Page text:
Amid the Civil War in 17th-century England, a group of deserters flee from battle through an overgrown field. Captured by an alchemist, the men are forced to help him search to find a hidden treasure that he believes is buried in the field.
Fleeing for their lives, a small party abandon their Civil War confederates and escape through an overgrown field. Thinking only of what lays behind, they are ambushed by two dangerous men and made to search the field. Psychedelia, madness, and chaotic forces slowly overtake the group as they question what treasure lies within the malignant field.Written by
one of the greatest (and strangest) films of the decade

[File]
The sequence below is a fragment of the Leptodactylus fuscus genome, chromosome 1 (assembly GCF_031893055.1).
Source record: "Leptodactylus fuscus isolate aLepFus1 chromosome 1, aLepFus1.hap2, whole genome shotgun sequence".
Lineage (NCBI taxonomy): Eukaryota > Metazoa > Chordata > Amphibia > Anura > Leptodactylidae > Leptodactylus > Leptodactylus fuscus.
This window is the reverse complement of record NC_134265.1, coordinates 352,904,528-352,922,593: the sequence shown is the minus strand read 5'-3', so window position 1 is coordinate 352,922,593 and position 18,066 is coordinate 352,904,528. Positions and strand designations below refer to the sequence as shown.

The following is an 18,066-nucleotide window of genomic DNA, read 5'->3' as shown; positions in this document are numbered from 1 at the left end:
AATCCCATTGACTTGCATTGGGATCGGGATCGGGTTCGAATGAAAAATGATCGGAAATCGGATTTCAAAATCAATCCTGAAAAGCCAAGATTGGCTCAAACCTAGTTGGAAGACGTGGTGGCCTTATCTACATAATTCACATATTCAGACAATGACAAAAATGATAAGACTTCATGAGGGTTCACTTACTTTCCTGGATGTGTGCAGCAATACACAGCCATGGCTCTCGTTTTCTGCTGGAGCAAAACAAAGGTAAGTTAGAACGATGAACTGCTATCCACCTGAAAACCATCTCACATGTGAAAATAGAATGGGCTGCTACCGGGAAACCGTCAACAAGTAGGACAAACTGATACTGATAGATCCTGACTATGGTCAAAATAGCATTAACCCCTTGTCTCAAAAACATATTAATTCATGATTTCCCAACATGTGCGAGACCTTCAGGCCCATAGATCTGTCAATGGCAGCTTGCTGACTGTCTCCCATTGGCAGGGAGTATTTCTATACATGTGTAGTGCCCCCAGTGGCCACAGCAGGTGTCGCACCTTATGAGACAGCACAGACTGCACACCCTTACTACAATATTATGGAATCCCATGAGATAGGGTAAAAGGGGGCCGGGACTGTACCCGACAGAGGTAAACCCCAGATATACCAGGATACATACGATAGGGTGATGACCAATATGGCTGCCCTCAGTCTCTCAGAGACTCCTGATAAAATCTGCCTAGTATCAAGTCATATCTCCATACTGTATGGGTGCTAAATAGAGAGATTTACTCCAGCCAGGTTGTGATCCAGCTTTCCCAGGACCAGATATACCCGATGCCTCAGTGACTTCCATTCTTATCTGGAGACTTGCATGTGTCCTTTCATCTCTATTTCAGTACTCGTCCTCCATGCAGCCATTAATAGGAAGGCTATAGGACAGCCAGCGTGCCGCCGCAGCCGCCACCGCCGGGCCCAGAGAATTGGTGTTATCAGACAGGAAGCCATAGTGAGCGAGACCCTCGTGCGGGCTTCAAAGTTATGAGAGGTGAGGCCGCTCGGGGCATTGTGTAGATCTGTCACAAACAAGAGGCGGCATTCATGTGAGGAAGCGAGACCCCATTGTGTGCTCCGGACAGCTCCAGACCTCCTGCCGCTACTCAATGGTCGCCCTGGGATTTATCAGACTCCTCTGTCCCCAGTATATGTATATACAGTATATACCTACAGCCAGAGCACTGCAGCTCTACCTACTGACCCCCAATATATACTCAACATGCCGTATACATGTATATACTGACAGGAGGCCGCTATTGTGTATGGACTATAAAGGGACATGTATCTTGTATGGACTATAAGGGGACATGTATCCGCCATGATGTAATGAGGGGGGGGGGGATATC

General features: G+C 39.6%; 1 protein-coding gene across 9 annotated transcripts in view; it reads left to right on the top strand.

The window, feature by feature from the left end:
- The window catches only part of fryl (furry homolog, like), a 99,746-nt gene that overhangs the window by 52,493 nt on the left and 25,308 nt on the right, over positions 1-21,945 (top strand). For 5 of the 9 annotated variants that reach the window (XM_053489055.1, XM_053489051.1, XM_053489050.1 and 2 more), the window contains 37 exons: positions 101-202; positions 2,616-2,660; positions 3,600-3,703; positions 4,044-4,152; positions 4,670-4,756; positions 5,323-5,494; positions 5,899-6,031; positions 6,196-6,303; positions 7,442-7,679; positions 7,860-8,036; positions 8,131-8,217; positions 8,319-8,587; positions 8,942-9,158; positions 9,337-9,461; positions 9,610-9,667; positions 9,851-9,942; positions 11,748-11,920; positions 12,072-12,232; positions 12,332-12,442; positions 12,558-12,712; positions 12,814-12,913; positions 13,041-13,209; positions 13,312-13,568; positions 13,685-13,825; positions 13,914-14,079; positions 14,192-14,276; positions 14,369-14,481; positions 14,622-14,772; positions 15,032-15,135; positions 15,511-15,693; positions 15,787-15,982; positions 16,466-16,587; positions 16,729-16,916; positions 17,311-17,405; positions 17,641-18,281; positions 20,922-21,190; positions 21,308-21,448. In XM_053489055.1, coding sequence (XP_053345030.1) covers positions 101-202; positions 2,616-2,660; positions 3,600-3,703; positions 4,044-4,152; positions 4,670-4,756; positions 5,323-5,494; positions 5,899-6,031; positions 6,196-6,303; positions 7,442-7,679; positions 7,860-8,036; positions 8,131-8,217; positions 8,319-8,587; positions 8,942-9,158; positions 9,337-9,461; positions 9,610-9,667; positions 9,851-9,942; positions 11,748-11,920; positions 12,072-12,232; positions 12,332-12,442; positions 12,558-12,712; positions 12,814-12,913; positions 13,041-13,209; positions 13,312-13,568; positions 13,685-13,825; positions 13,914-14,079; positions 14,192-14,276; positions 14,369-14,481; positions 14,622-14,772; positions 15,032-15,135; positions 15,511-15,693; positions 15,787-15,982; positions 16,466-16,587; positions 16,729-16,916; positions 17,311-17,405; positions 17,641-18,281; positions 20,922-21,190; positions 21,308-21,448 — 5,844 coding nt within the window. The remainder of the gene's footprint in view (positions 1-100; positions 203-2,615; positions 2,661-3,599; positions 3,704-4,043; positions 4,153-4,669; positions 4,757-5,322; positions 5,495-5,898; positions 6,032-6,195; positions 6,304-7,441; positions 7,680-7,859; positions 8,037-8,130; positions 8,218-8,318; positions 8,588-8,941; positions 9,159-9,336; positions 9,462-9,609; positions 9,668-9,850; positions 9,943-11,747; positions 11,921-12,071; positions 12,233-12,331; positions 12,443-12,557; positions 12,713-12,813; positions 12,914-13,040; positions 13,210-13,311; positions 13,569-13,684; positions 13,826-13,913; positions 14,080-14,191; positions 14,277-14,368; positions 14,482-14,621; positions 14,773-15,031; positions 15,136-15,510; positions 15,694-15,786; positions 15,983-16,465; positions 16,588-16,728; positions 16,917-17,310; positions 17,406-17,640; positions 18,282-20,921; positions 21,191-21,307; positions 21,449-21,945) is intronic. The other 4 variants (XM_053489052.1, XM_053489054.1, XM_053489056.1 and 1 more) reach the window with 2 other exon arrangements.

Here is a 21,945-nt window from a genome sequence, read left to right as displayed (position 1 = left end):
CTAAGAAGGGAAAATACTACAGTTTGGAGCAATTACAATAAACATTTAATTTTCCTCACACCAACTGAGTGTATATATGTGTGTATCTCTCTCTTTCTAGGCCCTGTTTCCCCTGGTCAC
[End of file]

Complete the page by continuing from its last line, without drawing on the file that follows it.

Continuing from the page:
Many people may highly disagree with this sentiment, but I believe 'A Field in England' to be a masterpiece. It is a mind-blowing wartime odyssey that pushes the boundaries of narrative cinema, filled with shocks and surprises at nearly every turn. Experimenting with editing and filmmaking techniques to the point of psychedelic madness, Ben Wheatley crafts one of the most successfully surreal works of cinema I have thus far seen. Everything from the often hilarious writing to the hypnotic score is finely injected with intense talent and, in my opinion, enormous entertainment value. The amount of thrills and laughs in this movie totally subverts the idea that art house cinema is often "boring." This film is so alive and free and refuses to surrender to most cinematic norms, and yet it still follows a coherent narrative with memorable and enjoyable characters and genuine suspense; it nearly reaches the heights of a David Lynch masterpiece in terms of its ability to mix radical experimentation and surrealism with an engaging and cohesive story. Since Lynch is by far my favourite filmmaker, that is high praise. Anyone who is willing to be confused, appalled, and oddly amused owes it to his or herself to see this insane work of cinematic psychedelia.
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